As the popularity of Absinthe swept through France during the mid 19th century, the “Green Fairy” began making her way over to the “Paris” of the New World: Nouvelle-Orléans (New Orleans). French-speaking travelers and immigrants alike carried their taste for Absinthe to this vibrant port city, and before long, French apothecary Antoine Peychaud was doling out 'healthy' Absinthe-laced cocktails from his Royal Street shop. The popularity of Absinthe surged in French-speaking Louisiana, and when Henri Degas and Oscar Wilde arrived in New Orleans in the latter part of the 1800s, they had no trouble finding imported French and Swiss Absinthes among other familiar comforts. By the advent of the 20th century, cafés such as the famous Old Absinthe House were making a name for themselves by cooling the humid summers with Sazeracs, Absinthe Frappés, and even the occasional Absinthe crème de glace. Unfortunately, it all came to a halt with the U.S. ban on Absinthe in 1912 ... or did it? This exquisite Absinthe represents the inspired work of native New Orleanian T. A. Breaux, and its heritage is rooted in the original Absinthes that made the Sazerac cocktail and Absinthe Frappé famous. Its unique distillation of stimulating “herbes toniques” is just what the Belle Époque chimistes prescribed for various subtropical ailments. The light, stimulating mouth feel and delectable floral finish of Nouvelle-Orléans Absinthe Supérieure present the connoisseur with a unique perfume and texture that disappeared along with the artisanal bands almost a century ago. We invite you to see why we truly consider Nouvelle-Orléans Absinthe Supérieure to be "L'esprit du Vieux Carré".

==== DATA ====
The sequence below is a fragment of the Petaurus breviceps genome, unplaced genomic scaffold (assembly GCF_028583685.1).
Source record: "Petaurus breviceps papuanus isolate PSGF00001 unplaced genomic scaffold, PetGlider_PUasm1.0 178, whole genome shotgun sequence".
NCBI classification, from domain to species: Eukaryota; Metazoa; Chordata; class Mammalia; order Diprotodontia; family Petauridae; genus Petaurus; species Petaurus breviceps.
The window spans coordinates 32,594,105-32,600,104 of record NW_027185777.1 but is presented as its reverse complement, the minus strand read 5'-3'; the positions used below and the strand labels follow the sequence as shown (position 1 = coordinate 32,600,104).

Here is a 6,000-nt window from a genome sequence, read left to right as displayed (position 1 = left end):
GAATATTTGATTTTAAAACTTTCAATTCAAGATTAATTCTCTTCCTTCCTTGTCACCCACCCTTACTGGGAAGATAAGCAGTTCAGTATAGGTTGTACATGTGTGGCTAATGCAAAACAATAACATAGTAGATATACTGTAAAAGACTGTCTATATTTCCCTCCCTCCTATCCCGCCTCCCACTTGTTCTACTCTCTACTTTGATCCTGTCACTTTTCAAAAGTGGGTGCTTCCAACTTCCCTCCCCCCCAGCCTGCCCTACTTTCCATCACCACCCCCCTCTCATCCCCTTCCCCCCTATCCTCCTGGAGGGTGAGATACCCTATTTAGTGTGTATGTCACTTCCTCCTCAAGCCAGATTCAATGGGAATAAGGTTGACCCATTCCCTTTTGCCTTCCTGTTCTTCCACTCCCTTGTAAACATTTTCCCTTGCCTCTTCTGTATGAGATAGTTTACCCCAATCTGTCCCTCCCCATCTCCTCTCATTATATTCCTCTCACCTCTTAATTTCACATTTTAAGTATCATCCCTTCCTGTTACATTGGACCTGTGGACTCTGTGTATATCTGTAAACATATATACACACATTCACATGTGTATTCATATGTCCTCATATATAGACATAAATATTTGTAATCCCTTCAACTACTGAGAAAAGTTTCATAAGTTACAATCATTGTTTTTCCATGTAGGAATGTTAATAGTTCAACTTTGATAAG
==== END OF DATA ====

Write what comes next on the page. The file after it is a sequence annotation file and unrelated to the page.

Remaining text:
|Alcohol content:||68% vol.|
|Lebensmittelunternehmer:||Combier SAS, 48 rue Beaurepaire 49400 SAUMUR|
|Country of origin:||Frankreich|